George W. Clark

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George Whipple Clark is an American astronomer and professor emeritus at the Massachusetts Institute of Technology. When he retired, M.I.T. described him as "a central figure in the development of high-energy astrophysics, particularly in the design, analysis, and interpretation of experiments for the study of high-energy cosmic ray particles and the celestial sources of gamma rays and X-rays."[1]


Clark received a bachelor's degree from Harvard in 1949 and a Ph.D. from M.I.T. in 1952.[1]

He was a member of the M.I.T. Physics faculty for 44 years, from his appointment as Instructor in 1952, Assistant Professor in 1954, Professor in 1965, and in 1985 Breene M. Kerr Professor of Physics, until he retired in 1996. From then until 1998, he held a term appointment as Professor. He is currently continuing his research at the MIT Kavli Institute for Astrophysics and Space Research.[1]

In the 1950s Clark worked with Bruno Rossi and other collaborators on several large cosmic ray air shower experiments that used the novel methods of density sampling and fast timing to measure the energy spectrum of the primary cosmic rays to 1 billion billion (10^18) electron volts and to determine the distribution of their celestial arrival directions.

In 1962 he was awarded Fulbright and Guggenheim Fellowships.[2] In 1991, he received the M.I.T. School of Science Teaching Prize for his work over many years as the faculty member in charge of Physics 8.13-14 (Experimental Physics).[1]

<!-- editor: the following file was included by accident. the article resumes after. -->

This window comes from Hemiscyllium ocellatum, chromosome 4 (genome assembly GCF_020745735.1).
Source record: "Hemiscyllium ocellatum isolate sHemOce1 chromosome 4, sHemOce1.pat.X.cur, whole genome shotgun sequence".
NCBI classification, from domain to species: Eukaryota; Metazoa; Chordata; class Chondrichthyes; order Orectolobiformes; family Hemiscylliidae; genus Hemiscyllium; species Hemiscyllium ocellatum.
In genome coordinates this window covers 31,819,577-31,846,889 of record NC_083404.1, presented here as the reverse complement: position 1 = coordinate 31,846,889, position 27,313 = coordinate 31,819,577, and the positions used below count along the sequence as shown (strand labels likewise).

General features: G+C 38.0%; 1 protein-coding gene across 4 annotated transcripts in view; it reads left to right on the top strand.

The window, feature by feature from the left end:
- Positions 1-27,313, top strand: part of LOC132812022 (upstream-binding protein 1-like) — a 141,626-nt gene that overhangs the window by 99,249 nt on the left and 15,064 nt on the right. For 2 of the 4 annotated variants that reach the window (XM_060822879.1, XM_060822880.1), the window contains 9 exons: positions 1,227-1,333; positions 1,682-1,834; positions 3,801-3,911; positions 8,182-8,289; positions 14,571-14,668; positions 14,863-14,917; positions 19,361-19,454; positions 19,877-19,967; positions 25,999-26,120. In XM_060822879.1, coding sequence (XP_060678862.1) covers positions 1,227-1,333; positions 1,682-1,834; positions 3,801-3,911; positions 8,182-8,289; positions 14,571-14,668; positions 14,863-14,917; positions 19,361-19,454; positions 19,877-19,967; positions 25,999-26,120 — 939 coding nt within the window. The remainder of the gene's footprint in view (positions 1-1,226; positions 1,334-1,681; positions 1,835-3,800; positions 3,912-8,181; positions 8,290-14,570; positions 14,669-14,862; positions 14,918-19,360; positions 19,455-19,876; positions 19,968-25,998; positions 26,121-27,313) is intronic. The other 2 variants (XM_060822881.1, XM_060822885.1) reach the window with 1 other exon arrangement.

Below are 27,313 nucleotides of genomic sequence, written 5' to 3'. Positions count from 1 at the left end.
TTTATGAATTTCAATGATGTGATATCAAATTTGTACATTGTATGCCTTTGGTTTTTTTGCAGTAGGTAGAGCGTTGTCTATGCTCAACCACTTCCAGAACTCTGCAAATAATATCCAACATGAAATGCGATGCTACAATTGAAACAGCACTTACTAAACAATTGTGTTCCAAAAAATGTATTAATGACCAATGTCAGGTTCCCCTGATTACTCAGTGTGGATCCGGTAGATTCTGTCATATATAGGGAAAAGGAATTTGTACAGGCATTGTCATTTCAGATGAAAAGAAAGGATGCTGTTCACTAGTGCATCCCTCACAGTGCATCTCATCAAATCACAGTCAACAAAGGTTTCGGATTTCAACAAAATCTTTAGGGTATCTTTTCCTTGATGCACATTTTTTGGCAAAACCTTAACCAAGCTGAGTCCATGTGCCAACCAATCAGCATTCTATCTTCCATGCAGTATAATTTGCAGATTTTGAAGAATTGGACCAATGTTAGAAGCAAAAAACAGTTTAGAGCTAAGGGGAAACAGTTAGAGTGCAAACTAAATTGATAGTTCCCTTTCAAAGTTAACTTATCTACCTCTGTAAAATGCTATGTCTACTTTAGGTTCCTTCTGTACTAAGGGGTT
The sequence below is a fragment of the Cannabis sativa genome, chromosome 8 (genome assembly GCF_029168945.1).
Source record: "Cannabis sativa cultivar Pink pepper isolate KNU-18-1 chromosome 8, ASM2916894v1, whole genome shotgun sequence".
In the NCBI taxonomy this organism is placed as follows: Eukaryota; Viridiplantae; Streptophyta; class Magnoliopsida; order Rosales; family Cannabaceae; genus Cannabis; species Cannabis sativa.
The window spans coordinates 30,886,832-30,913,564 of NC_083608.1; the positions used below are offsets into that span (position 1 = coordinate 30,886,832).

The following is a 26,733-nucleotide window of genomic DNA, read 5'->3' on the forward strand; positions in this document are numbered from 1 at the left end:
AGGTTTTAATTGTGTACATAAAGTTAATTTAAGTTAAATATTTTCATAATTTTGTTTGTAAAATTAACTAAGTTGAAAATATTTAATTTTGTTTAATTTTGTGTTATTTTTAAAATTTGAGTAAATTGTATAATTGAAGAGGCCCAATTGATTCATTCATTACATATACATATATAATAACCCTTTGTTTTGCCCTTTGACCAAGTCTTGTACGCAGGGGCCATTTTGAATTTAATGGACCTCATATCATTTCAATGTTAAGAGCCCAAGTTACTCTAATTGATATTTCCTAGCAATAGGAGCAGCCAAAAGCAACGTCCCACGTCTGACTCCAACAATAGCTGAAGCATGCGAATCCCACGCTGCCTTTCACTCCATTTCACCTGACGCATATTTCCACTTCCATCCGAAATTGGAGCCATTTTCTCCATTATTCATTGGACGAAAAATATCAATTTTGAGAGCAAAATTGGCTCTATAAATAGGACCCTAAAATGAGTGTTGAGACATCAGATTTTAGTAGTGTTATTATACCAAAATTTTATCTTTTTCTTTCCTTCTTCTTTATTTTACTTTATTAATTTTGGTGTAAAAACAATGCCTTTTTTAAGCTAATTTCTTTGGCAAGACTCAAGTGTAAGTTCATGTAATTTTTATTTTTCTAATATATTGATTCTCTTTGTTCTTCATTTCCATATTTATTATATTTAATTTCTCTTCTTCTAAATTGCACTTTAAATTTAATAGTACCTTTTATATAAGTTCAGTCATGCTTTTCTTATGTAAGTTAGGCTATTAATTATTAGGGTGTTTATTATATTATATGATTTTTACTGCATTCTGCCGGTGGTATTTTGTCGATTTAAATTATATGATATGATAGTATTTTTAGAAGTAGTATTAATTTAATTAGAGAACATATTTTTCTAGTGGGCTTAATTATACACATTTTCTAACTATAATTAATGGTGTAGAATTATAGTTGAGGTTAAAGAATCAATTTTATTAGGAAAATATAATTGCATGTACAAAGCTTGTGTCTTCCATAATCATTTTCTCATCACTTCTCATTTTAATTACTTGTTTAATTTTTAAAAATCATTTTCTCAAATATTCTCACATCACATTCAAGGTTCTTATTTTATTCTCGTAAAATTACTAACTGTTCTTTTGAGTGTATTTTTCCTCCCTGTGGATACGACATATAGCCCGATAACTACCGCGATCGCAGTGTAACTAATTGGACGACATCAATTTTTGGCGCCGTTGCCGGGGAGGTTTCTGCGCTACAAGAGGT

He received the NASA Exceptional Scientific Achievement Award for his work with Claude R. Canizares on the Focal Plane Crystal Spectrometer experiment on the Einstein X-Ray Observatory. He was a principal scientist for satellite experiments that resulted in the discovery of high-energy gamma rays from galactic and extra-galactic sources. His pioneering work in the use of balloon-borne instrumentation for observing celestial X-ray sources discovered high energy X-rays from the Crab Nebula. Clark was the Principal Investigator for the MIT X-Ray Observatory on the Third Small Astronomy Satellite. He continues his work with observations from the Chandra X-ray Observatory.[1]

Clark is a member of the American Academy of Arts and Sciences and the National Academy of Sciences.


  1. ^ a b c d e "George Clark Retires" "MIT Physics Department Newsletter", Spring 1999.
  2. ^ ""The John Simon Guggenheim Memorial Foundation, All Fellows"". Archived from the original on 2013-01-14. Retrieved 2010-08-11.

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